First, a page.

Projects We Support


In Ethiopia we are working through an Australian based charity - World Families Australia, in coordinating projects including agricultural development, child sponsorship, bringing clean drinking water to local villages and sustainable development. A major focus of this has been establishing a sericulture enterprise, from the ground up. Castor plants have been planted and are growing well.  Several breeding cycles have allowed the population to grow, as well as new lines from India.  These are Eri silkworms, which is more suited to the climate and  are able to utilise indigenous castor plants for food.

In Ethiopia, the Daughters of Charity Catholic nuns are on the ground and work with the local community in coordinating the establishment of this project. It is a long term project that involves empowering the community at grass roots level, supporting them through education, advice and a seed financial contribution to enable this to be a self sufficient and sustainable income on a long term basis.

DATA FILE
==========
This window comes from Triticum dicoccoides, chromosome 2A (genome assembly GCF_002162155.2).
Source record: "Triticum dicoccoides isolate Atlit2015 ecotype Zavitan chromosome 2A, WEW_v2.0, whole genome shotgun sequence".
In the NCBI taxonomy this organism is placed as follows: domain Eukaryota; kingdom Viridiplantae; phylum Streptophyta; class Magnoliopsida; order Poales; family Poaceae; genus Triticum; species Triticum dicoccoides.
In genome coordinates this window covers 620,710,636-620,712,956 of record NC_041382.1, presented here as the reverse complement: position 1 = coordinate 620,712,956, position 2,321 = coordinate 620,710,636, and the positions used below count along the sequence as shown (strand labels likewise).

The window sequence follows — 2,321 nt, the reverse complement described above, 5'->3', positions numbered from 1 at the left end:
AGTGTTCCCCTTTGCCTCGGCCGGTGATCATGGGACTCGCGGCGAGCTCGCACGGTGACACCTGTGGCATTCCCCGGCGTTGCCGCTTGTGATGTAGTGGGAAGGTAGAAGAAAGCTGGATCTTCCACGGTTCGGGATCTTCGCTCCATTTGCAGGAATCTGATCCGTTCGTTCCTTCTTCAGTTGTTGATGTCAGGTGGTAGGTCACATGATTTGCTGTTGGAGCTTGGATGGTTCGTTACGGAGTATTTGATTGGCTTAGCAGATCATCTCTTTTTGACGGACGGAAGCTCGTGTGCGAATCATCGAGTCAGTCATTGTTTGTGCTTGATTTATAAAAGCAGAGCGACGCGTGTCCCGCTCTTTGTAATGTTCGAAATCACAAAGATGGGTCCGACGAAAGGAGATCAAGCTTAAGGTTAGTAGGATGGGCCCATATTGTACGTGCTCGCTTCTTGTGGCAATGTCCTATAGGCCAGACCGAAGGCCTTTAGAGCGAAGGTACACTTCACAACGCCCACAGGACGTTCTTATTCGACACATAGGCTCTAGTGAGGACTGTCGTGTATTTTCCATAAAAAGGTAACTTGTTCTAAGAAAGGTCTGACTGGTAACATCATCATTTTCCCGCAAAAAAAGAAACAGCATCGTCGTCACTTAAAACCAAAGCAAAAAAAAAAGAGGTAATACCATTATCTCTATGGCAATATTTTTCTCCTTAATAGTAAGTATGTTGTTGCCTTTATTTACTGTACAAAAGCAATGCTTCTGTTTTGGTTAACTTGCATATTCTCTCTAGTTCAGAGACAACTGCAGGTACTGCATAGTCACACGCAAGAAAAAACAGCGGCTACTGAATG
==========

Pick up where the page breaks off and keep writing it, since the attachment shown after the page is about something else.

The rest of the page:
To that end both they and we, have established marketing contacts in Addis Ababa that have offered support, mentoring and training and will work in partnership in buying the raw materials and value adding to the silk to create export quality products.

Throughout our website you will find gorgeous Ethiopian silk and cotton products produced by skilled Ethiopian weavers. Ethiopian people are a beautiful people, a proud and ancient people who ask not for a hand out but a hand up, some support in creating their own solutions to poverty, education and income generation barriers that exist in many communities but especially in remote rural communities.

The community where the project is located is about 2 days drive from the capital of Addis Ababa, in remote western Ethiopia, the main town is Dembi Dollo not too far from the Sudan border .


Contact Us and we'll be happy to provide further information. 

As the first  castor crop was planted, so too was hope for the future !


"Castor plants have grown and are feeding thousands of hungry silkworms."



View Shopping CartUser LoginBookmark this SiteTell a FriendContact UsHome